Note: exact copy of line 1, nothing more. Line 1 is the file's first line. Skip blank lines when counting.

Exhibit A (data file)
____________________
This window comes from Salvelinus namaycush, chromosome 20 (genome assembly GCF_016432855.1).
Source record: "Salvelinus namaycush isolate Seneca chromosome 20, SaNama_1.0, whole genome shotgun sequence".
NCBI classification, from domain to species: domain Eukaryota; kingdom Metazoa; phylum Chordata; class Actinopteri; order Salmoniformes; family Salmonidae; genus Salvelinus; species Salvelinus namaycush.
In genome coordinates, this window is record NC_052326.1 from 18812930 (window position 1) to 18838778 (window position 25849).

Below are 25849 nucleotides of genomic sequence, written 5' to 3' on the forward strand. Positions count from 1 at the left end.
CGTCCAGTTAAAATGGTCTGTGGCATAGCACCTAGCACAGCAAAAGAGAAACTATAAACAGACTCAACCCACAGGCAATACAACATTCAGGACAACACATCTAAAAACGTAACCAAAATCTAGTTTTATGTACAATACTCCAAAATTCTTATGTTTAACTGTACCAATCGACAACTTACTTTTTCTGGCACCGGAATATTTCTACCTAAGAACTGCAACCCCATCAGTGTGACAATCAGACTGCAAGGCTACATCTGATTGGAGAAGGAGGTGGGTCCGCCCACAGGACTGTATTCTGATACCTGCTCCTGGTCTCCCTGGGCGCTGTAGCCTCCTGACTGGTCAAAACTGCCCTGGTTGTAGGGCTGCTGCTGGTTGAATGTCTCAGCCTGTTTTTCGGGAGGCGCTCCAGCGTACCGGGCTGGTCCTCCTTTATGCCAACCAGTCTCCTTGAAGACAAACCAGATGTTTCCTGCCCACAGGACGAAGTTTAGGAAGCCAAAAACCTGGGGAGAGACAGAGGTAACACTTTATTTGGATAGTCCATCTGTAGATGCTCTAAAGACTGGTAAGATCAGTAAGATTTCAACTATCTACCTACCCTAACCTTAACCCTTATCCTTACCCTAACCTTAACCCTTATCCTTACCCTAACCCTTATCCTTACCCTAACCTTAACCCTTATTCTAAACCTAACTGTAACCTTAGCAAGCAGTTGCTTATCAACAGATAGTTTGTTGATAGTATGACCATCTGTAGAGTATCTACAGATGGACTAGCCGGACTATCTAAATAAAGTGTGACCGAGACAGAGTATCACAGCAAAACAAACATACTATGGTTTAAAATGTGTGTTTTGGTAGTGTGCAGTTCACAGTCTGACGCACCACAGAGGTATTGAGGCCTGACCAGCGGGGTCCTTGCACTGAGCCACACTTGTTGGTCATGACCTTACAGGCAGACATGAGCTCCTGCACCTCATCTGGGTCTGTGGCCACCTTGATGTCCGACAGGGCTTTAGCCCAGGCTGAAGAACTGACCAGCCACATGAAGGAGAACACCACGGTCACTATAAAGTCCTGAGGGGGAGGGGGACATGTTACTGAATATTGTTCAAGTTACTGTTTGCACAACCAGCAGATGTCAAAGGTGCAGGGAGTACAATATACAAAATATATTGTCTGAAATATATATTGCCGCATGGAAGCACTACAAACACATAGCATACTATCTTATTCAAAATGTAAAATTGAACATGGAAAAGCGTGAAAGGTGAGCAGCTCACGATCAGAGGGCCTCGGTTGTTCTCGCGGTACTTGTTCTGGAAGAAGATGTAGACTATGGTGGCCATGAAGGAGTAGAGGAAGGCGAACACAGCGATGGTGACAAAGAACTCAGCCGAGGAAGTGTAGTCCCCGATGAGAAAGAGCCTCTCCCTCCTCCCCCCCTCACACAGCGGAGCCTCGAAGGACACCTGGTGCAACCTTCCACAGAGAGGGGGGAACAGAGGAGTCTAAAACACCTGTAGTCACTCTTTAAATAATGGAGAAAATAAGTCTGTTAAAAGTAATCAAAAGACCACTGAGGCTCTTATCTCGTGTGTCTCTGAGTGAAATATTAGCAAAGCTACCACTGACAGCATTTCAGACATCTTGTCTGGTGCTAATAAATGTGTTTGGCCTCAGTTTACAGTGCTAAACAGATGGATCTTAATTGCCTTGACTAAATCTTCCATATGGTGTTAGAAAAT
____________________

This window comes from Salvelinus namaycush, chromosome 20 (genome assembly GCF_016432855.1).